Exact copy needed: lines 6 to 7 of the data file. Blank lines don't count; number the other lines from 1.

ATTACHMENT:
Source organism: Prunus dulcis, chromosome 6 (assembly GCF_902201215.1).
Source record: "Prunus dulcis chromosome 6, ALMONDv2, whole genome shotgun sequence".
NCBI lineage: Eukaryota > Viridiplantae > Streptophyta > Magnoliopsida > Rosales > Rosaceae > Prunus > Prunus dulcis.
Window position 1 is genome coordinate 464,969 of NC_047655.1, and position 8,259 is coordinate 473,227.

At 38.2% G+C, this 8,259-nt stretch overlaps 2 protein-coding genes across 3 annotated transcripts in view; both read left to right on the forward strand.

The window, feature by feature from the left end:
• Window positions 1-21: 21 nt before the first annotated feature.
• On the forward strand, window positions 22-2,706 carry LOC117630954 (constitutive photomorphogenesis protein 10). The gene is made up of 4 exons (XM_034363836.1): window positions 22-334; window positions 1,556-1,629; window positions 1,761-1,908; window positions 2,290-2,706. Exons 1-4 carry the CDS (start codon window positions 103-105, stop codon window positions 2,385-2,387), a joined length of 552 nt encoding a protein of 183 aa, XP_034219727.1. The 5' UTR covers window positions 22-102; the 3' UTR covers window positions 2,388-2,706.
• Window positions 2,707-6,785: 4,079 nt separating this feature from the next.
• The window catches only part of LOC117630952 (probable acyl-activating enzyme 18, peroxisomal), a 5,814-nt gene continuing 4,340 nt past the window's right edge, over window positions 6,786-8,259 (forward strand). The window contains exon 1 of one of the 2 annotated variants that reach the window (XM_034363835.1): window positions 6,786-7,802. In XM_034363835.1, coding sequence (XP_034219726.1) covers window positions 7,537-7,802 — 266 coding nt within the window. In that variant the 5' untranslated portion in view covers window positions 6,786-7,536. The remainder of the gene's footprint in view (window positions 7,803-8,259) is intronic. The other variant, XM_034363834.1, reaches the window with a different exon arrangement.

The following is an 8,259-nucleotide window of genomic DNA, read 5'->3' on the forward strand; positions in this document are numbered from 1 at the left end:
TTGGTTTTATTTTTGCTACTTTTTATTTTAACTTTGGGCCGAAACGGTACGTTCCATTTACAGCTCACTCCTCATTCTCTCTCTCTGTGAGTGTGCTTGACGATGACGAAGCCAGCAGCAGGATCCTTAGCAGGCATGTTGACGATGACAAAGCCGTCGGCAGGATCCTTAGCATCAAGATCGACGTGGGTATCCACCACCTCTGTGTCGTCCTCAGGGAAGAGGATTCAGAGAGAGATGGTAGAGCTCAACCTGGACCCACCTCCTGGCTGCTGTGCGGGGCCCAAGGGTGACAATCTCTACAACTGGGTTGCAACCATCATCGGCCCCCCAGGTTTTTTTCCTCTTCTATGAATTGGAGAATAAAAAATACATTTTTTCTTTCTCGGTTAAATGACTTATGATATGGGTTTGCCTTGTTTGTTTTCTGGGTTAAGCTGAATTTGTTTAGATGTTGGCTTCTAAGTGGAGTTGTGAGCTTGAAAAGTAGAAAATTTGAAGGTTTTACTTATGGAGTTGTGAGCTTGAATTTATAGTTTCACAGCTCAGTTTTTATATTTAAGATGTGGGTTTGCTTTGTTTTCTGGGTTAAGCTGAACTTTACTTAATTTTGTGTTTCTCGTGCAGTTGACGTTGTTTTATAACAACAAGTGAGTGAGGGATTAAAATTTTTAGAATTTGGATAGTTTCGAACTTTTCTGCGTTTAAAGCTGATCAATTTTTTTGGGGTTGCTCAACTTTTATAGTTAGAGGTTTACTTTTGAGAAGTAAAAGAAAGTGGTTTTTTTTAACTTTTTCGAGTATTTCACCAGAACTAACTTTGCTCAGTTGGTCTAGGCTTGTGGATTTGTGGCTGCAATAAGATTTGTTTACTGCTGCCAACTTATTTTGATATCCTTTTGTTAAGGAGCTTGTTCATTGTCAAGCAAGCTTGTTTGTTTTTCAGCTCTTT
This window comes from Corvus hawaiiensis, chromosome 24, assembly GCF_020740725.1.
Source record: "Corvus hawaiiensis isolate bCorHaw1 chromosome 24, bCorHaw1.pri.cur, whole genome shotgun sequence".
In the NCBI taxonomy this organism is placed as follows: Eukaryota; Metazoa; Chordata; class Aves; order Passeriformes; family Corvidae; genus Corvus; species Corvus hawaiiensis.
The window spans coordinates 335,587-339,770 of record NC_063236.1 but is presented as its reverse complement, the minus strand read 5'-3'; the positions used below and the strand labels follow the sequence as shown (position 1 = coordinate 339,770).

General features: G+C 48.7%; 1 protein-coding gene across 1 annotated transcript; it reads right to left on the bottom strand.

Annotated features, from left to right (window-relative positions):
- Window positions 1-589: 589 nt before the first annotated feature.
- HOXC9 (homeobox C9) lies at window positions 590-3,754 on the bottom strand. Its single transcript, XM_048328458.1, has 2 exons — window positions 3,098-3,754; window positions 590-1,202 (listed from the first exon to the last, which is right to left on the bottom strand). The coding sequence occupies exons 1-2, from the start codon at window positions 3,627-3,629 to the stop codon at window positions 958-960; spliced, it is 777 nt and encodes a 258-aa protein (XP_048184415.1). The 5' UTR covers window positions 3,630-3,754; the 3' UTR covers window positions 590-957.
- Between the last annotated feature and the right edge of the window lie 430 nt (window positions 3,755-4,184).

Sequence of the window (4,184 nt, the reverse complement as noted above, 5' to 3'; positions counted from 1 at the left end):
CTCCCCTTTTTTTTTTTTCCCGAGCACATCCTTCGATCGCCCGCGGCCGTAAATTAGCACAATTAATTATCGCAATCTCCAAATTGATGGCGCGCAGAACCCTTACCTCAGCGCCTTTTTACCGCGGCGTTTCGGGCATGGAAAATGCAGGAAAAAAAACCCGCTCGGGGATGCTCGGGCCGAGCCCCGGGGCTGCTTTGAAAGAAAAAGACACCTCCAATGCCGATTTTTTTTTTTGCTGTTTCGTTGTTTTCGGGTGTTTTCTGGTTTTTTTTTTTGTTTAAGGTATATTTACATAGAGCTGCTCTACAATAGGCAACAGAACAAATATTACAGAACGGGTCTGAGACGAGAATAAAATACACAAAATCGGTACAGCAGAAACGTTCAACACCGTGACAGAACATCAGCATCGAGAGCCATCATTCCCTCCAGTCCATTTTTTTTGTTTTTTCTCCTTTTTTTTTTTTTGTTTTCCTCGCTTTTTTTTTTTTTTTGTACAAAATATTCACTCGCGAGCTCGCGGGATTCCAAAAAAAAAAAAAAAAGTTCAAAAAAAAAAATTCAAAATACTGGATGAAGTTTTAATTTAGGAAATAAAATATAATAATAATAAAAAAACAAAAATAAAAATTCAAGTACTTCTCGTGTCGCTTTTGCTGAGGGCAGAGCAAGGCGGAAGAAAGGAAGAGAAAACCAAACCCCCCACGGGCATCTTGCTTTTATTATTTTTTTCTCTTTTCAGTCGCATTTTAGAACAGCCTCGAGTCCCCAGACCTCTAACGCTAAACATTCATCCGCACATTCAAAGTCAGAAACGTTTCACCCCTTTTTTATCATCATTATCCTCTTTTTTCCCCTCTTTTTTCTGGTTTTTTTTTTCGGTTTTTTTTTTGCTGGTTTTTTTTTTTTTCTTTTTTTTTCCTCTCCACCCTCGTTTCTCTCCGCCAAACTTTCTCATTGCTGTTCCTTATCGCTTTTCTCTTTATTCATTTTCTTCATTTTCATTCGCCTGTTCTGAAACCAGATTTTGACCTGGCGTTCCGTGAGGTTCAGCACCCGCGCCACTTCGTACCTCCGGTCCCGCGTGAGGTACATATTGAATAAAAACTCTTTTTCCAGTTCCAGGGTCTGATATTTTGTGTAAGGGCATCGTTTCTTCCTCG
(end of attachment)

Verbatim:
The window, feature by feature from the left end:
• Window positions 1-21: 21 nt before the first annotated feature.